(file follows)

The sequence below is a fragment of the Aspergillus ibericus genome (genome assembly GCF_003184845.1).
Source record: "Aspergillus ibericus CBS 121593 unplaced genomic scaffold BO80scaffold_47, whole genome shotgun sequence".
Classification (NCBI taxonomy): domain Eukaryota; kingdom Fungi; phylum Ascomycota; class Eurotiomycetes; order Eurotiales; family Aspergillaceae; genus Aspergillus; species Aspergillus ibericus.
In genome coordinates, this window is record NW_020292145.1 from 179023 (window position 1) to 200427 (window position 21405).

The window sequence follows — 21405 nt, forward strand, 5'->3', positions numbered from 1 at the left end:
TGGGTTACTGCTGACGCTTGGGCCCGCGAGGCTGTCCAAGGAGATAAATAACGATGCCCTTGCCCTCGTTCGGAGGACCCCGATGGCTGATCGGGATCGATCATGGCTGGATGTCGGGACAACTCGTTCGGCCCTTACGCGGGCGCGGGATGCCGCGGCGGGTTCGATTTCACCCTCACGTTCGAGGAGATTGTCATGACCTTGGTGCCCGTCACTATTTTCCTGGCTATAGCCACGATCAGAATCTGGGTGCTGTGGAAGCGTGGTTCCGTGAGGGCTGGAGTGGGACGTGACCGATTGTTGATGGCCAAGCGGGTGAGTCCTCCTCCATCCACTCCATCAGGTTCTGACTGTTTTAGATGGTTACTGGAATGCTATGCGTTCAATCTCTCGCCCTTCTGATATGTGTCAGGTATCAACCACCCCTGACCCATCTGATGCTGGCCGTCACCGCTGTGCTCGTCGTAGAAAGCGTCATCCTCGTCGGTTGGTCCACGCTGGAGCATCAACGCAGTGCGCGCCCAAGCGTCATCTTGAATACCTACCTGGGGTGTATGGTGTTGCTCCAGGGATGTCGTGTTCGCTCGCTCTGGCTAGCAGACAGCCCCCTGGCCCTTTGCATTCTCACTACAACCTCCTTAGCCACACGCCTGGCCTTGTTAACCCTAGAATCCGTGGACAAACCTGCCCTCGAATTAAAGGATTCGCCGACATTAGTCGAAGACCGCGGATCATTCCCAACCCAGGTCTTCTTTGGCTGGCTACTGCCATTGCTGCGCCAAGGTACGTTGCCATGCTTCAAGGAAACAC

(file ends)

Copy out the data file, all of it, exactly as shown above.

The sequence below is a fragment of the Aspergillus ibericus genome (genome assembly GCF_003184845.1).
Source record: "Aspergillus ibericus CBS 121593 unplaced genomic scaffold BO80scaffold_47, whole genome shotgun sequence".
Classification (NCBI taxonomy): domain Eukaryota; kingdom Fungi; phylum Ascomycota; class Eurotiomycetes; order Eurotiales; family Aspergillaceae; genus Aspergillus; species Aspergillus ibericus.
In genome coordinates, this window is record NW_020292145.1 from 179023 (window position 1) to 200427 (window position 21405).

The window sequence follows — 21405 nt, forward strand, 5'->3', positions numbered from 1 at the left end:
TGGGTTACTGCTGACGCTTGGGCCCGCGAGGCTGTCCAAGGAGATAAATAACGATGCCCTTGCCCTCGTTCGGAGGACCCCGATGGCTGATCGGGATCGATCATGGCTGGATGTCGGGACAACTCGTTCGGCCCTTACGCGGGCGCGGGATGCCGCGGCGGGTTCGATTTCACCCTCACGTTCGAGGAGATTGTCATGACCTTGGTGCCCGTCACTATTTTCCTGGCTATAGCCACGATCAGAATCTGGGTGCTGTGGAAGCGTGGTTCCGTGAGGGCTGGAGTGGGACGTGACCGATTGTTGATGGCCAAGCGGGTGAGTCCTCCTCCATCCACTCCATCAGGTTCTGACTGTTTTAGATGGTTACTGGAATGCTATGCGTTCAATCTCTCGCCCTTCTGATATGTGTCAGGTATCAACCACCCCTGACCCATCTGATGCTGGCCGTCACCGCTGTGCTCGTCGTAGAAAGCGTCATCCTCGTCGGTTGGTCCACGCTGGAGCATCAACGCAGTGCGCGCCCAAGCGTCATCTTGAATACCTACCTGGGGTGTATGGTGTTGCTCCAGGGATGTCGTGTTCGCTCGCTCTGGCTAGCAGACAGCCCCCTGGCCCTTTGCATTCTCACTACAACCTCCTTAGCCACACGCCTGGCCTTGTTAACCCTAGAATCCGTGGACAAACCTGCCCTCGAATTAAAGGATTCGCCGACATTAGTCGAAGACCGCGGATCATTCCCAACCCAGGTCTTCTTTGGCTGGCTACTGCCATTGCTGCGCCAAGGTACGTTGCCATGCTTCAAGGAAACAC